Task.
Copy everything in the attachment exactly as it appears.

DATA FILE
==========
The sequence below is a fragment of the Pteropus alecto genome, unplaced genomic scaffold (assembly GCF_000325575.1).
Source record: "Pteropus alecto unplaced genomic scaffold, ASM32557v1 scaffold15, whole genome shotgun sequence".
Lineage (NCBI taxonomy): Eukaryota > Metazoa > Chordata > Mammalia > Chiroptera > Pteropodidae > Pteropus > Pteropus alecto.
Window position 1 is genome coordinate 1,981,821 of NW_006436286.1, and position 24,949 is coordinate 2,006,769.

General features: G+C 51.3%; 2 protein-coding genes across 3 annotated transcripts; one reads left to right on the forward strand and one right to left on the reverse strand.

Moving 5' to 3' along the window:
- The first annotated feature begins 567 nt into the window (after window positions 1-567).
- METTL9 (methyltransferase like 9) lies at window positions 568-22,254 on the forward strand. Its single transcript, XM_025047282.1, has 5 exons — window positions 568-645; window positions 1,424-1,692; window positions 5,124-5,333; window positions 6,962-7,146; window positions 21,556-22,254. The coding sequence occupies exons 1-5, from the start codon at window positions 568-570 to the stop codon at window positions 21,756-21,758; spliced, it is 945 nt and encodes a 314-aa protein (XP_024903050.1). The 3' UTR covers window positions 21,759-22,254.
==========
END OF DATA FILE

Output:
The sequence below is a fragment of the Pteropus alecto genome, unplaced genomic scaffold (assembly GCF_000325575.1).
Source record: "Pteropus alecto unplaced genomic scaffold, ASM32557v1 scaffold15, whole genome shotgun sequence".
Lineage (NCBI taxonomy): Eukaryota > Metazoa > Chordata > Mammalia > Chiroptera > Pteropodidae > Pteropus > Pteropus alecto.
Window position 1 is genome coordinate 1,981,821 of NW_006436286.1, and position 24,949 is coordinate 2,006,769.

General features: G+C 51.3%; 2 protein-coding genes across 3 annotated transcripts; one reads left to right on the forward strand and one right to left on the reverse strand.

Moving 5' to 3' along the window:
- The first annotated feature begins 567 nt into the window (after window positions 1-567).
- METTL9 (methyltransferase like 9) lies at window positions 568-22,254 on the forward strand. Its single transcript, XM_025047282.1, has 5 exons — window positions 568-645; window positions 1,424-1,692; window positions 5,124-5,333; window positions 6,962-7,146; window positions 21,556-22,254. The coding sequence occupies exons 1-5, from the start codon at window positions 568-570 to the stop codon at window positions 21,756-21,758; spliced, it is 945 nt and encodes a 314-aa protein (XP_024903050.1). The 3' UTR covers window positions 21,759-22,254.